Teaching in the Trump Era: Reflective Practice

 

I blame Trump. Just talking about him brought the morale of my class down! So serious. 

My plan was to start today's lesson off with the outlandish tweets from the weekend. 


I seriously had it all mapped out. I was excited. 

Step 1: Each student had a cut out of the tweets and was to glue them into their life books.

Step 2: Annotate the quotes. 

Step 3: Complete an Intellectual Reflection. 

I gave them 10 minutes because it was just our "drill" - not supposed to be the entire lesson. 


When they timer rang, almost all of them asked for more time. More time? When you all sat there talking for most of your 10 minutes? Nope. Now, of course the question is: why did I let them talk. Because I was working with a small group of students and no matter how many times I told the other groups to stop talking and get to work, they played. Silent playing is the worst kind of playing. 

I knew giving them extra time would only reinforce the negative behavior so instead, I had them all take a sticky note out of their toolbox and stand behind their chairs. This wasn't in my plan but it was going to prove to work. 

I made them go on a gallery walk to evaluate each other's work. 

Step 1: Each group move to the next group and read each other's Intellectual Reflections. 

Step 2: Each group move again. This means they were able to analyze two table groups of work. 

Step 3: After one final move, each student leaves a sticky note on the last Intellectual Reflection they read. On the sticky leave a star or a check. A check in my class means you did not the meet expectations of learning target. Students also had to explain their reasoning for that grade on the sticky note.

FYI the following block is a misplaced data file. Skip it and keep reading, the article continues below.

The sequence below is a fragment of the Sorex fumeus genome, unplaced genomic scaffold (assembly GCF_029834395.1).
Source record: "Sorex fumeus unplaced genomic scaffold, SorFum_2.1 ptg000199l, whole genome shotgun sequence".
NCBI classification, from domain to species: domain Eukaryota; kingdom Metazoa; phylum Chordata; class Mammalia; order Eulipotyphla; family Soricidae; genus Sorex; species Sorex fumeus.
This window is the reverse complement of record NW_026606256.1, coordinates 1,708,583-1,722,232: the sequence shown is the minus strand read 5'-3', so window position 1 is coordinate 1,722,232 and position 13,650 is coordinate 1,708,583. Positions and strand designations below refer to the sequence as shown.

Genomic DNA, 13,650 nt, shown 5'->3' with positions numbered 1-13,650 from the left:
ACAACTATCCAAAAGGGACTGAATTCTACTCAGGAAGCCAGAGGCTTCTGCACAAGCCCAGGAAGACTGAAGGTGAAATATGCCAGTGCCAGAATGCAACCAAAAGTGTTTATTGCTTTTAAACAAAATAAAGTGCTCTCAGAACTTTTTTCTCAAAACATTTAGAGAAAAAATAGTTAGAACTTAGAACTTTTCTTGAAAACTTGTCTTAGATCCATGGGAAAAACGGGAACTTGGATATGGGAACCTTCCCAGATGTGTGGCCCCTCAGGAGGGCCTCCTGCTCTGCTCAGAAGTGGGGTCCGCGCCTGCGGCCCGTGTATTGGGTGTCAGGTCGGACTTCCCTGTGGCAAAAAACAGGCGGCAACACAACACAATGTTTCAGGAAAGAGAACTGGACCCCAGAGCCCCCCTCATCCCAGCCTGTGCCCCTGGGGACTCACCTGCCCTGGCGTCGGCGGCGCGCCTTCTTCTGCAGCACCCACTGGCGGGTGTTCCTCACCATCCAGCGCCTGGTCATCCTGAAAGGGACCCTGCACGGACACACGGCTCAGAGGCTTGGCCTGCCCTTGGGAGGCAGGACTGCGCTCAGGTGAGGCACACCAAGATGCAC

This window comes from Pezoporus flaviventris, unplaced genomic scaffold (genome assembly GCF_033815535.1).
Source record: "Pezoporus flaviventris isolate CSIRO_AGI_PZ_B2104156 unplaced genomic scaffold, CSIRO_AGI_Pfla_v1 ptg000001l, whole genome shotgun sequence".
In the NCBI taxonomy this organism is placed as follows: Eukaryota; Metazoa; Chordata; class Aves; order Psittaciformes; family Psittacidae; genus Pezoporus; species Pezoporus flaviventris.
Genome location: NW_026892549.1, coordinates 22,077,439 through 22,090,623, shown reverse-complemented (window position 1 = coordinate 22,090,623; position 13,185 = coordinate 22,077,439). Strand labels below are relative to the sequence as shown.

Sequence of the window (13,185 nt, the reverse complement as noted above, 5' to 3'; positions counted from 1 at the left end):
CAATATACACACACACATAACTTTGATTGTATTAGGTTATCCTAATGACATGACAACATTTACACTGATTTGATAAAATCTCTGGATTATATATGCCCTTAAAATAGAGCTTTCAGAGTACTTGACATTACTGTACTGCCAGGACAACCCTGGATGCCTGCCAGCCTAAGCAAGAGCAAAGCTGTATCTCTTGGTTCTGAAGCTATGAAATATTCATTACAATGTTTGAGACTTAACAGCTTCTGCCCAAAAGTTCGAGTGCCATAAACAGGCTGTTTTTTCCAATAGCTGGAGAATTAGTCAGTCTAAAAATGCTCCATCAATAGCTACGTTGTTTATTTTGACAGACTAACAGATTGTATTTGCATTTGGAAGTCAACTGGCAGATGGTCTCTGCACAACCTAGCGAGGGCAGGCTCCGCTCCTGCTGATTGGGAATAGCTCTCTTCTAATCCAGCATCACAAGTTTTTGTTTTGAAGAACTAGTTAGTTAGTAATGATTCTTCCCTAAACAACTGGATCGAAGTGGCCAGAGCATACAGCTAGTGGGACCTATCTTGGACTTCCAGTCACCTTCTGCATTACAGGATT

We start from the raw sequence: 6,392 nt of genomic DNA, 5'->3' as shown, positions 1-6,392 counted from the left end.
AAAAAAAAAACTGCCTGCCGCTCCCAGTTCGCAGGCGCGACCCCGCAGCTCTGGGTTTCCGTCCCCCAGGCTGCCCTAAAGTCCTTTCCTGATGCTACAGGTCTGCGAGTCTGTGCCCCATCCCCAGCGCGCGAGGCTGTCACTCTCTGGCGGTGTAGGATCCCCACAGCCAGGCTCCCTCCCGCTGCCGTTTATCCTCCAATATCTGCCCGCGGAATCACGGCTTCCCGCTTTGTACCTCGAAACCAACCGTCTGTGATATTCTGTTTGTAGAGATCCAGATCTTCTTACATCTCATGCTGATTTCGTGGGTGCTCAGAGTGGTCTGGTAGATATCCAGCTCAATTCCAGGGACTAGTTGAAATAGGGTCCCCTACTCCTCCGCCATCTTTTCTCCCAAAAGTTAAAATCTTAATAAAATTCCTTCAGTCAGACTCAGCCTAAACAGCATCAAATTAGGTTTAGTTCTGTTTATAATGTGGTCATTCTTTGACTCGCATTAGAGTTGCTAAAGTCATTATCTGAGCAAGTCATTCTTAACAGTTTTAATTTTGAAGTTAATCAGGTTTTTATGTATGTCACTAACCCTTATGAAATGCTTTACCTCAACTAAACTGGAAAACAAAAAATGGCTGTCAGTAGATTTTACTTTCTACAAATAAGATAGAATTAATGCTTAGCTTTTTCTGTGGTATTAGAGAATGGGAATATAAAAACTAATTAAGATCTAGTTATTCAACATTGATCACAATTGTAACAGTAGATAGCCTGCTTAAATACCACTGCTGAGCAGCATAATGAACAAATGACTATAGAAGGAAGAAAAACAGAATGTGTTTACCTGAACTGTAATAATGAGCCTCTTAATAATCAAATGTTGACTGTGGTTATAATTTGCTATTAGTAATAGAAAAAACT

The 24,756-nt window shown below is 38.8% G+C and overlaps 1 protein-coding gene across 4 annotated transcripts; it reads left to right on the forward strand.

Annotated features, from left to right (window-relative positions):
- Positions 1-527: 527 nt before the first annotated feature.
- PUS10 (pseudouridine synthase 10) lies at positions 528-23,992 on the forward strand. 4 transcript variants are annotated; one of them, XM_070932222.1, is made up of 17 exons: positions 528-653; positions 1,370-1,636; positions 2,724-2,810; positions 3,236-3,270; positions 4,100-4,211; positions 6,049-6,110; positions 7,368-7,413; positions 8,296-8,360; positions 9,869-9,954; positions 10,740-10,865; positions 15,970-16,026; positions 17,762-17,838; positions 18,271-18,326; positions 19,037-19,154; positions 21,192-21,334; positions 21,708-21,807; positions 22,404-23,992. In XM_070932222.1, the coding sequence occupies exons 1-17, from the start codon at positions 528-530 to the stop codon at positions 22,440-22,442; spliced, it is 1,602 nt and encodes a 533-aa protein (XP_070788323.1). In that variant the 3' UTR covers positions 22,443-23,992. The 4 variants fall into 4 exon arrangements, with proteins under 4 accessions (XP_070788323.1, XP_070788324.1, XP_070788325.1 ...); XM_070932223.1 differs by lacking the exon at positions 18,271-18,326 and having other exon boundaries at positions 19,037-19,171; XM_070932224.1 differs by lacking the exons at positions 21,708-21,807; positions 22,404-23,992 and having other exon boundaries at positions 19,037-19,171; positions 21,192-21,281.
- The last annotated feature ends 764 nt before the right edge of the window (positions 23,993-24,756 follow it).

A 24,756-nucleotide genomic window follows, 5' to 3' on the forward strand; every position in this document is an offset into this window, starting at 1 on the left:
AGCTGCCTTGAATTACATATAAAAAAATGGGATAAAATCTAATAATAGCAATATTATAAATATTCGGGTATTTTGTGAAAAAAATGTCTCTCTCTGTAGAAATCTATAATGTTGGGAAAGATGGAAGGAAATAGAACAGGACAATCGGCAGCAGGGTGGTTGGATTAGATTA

Step 4: Students came to the meeting area of our classroom, with the person's assignment. 

I asked, how many people gave someone a star. 22 out of 26 hands were raised. Which meant 22 people failed. 

I was furious. It showed. 




But beyond my anger was their own sentiments. They could see where talking and playing got them: no where. 

It was a powerful moment for us all. 

In that moment:

I introduced the grapple meter.




I assigned new seats. 
I made them begin our second activity. 
I watched them work, fervently. 

But what could I have done differently to be proactive? 

1. Used a graphic organizer instead of the outline. These kids needed more structure than I knew. 


2. Used sticky notes to give them feedback during the first 2 minutes to let them know that I was monitoring their progress. 

3. Did a time check at the 5 minute mark to remind them that we were about to move on. 

I used these strategies with my last two classes and it worked. Yet, I was still upset. 

The biggest trend my 8th graders were showing me was that they had no idea what some of the words in his tweet meant and that they didn't know how to start a topic sentence. I'm like, how can y'all be okay with chilling and playing when you clearly don't know basic things? 

Then, someone had the nerve to say, "dis too much!" Too much??? No. Not enough. 

I'm just getting started. 



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